Helen Woodruff in her Navy uniform, ca. 1942.

That Index staff members were galvanized to participate in the war effort is clear. In 1942, Index director Helen Woodruff herself left the position that she had held since 1933 to join the Women’s Reserve of the United States Navy. Woodruff’s successor William Burke was a member of the Committee on the Protection of Cultural Treasures in War Areas, also known as the Dinsmoor Committee, which undertook the creation of maps and lists of monuments for the Allied armed forces in an effort to spare cultural treasures from bombing raids. While the accomplishments of Burke and other members of the “Monuments Men” remain justifiably well documented, it is also worth recognizing that Index staff members also must have felt driven to harness their knowledge of medieval art in the effort to record and preserve Europe’s medieval cultural patrimony. The rapid proliferation of records concerning endangered works of art, while not directly ameliorating human suffering in wartime, clearly acknowledges that the suffering of humanity and the annihilation of monuments were twin evils that both merited the world’s response. 

William Burke with other members of the Dinsmoor Committee, working on a map of Paris at the Frick Art Reference Library in New York, ca. 1943-1944. Courtesy of the National Archives, Reference: 64646

Today we witness the international COVID-19 crisis from within the confines of our homes, electronically connected but physically separated from all the colleagues, students, works of art, museums, libraries, and archives that sustain us intellectually and imbue our own work with a sense of purpose. Although we Indexers have been able to maintain and grow our online database remotely during this difficult period, the physical card catalogue—now an historiographic monument in its own right—remains a testament to all the scholars of the previous century who continued to pursue their research through periods of darkness and uncertainty. Like many of you, we at the Index also look for strength and inspiration in the very manuscripts, monuments, and other precious objects that have by now borne witness to centuries of plagues, wars, and countless other tragedies. Together we must emulate the monuments that we study—and endure.

Catherine A. Fernandez, Art History Specialist

SAVE THE DATE: FRAGMENTS, ART, AND MEANING IN THE MIDDLE AGES

The South Cerney Head, wood and gesso, ca.1130. British Museum. Reproduced under a Creative Commons Attribution-NonCommercial-ShareAlike 4.0 International (CC BY-NC-SA 4.0) license.

November 7, 2020

Index of Medieval Art, Princeton University

This conference will address the role played by fragments and fragmentation in the medieval and modern understanding of works of art. Speakers will address such topics as the use or reuse of fragments in the creation of new works; quotation and replication as a kind of fragmentation; fragmentation of the perceptual or conceptual experience of a work; deliberate fragmentation or fragmentariness in works such as pilgrims’ tokens or votive objects; and the modern engagement with fragments as an attempt to reconstruct lost works of art, lost visual traditions, or lost cultural practices.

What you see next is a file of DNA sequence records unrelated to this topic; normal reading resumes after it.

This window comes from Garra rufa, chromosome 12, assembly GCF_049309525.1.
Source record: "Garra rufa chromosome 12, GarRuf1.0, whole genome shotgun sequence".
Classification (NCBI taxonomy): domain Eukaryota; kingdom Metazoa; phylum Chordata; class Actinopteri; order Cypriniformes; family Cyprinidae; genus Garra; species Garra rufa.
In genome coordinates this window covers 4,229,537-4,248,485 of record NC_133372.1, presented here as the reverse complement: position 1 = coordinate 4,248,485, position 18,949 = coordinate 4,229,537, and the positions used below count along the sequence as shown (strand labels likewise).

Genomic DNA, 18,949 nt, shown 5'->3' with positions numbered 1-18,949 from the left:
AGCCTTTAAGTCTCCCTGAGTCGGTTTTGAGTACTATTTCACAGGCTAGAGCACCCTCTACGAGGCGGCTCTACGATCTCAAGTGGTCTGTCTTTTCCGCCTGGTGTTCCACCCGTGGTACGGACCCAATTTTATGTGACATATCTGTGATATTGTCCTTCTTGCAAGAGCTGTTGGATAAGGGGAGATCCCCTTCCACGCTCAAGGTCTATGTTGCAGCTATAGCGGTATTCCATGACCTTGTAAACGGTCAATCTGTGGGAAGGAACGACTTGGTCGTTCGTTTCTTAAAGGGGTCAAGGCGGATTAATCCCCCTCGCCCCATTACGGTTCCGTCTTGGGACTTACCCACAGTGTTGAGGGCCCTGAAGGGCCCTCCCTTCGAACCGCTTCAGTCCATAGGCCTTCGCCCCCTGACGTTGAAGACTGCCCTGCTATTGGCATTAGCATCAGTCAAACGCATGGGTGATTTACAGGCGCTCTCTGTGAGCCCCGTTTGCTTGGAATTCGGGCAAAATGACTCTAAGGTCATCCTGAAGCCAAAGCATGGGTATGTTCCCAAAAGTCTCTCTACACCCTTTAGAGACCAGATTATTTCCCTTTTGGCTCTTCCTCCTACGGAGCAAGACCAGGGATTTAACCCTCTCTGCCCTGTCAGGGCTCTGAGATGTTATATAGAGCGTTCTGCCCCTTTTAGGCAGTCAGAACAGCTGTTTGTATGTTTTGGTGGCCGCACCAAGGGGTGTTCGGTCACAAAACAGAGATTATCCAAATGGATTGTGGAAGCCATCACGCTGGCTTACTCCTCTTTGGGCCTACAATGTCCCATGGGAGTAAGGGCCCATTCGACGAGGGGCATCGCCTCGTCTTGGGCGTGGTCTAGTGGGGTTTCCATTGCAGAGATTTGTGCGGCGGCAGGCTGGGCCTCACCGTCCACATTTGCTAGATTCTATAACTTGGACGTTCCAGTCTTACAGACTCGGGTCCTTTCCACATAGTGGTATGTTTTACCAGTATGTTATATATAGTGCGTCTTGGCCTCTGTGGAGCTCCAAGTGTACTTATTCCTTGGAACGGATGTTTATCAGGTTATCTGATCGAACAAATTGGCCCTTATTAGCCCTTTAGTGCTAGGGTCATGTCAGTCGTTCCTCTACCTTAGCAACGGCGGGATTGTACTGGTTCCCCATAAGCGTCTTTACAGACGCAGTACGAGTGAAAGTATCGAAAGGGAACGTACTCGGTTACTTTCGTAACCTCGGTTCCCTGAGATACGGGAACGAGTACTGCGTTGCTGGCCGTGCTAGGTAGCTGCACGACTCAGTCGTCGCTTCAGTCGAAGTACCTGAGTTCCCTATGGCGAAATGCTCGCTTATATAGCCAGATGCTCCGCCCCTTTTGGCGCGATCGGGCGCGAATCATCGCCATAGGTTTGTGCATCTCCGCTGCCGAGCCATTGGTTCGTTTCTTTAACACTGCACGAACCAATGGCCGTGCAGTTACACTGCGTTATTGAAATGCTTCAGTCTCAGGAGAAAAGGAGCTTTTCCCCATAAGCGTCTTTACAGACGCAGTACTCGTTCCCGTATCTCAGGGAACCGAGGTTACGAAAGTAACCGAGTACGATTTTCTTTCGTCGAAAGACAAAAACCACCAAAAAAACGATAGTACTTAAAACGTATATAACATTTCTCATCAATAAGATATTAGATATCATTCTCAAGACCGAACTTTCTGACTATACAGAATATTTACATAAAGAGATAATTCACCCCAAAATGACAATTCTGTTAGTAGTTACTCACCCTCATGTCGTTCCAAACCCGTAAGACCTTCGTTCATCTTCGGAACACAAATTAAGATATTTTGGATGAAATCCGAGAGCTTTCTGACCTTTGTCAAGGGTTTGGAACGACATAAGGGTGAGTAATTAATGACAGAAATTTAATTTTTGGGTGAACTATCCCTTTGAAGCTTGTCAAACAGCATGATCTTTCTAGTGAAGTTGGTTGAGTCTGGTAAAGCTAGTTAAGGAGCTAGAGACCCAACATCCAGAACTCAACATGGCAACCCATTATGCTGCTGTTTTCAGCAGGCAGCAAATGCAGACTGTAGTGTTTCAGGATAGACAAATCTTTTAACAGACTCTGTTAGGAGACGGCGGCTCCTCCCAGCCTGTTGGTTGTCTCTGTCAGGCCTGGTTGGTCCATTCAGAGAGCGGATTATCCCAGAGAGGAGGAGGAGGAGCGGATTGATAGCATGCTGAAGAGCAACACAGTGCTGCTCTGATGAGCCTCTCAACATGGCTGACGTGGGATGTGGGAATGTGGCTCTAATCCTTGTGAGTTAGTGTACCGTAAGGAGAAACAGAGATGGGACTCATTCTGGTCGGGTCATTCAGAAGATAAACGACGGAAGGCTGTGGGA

Speakers (listed alphabetically):

Andrea Achi, Metropolitan Museum of Art

Patricia Blessing, Princeton University

William Diebold, Reed College

Shirin Fozi, University of Pittsburgh

Gregor Kalas, University of Tennessee at Knoxville

Kathryn M. Rudy, University of Saint Andrews

Henry D. Schilb, Princeton University

Susanne Wittekind, Universität zu Köln

Complete conference details, including schedule and a link to free registration, will be shared on this page in late summer.

Index of Medieval Art to be Open-Access until June 1, 2020

Eadwine the Scribe, Eadwine Psalter (Trinity College, Cambridge, MS R.17.1, f.283 verso)

In recognition of the challenges faced by students, faculty, and researchers now working on line in response to the COVID-19 pandemic, the Index of Medieval Art at Princeton University has made its online database open-access until June 1, 2020. As always, the database can be accessed at theindex.princeton.edu. Index staff will continue to respond to research inquiries sent via our inquiry form.  We hope that this modest change will support researchers both old and new as they navigate teaching, learning, and scholarship during this trying time.

Index Access During COVID-19 CRISIS

Tending to the sick in a book of hours, Morgan MS M.813, fol. 17v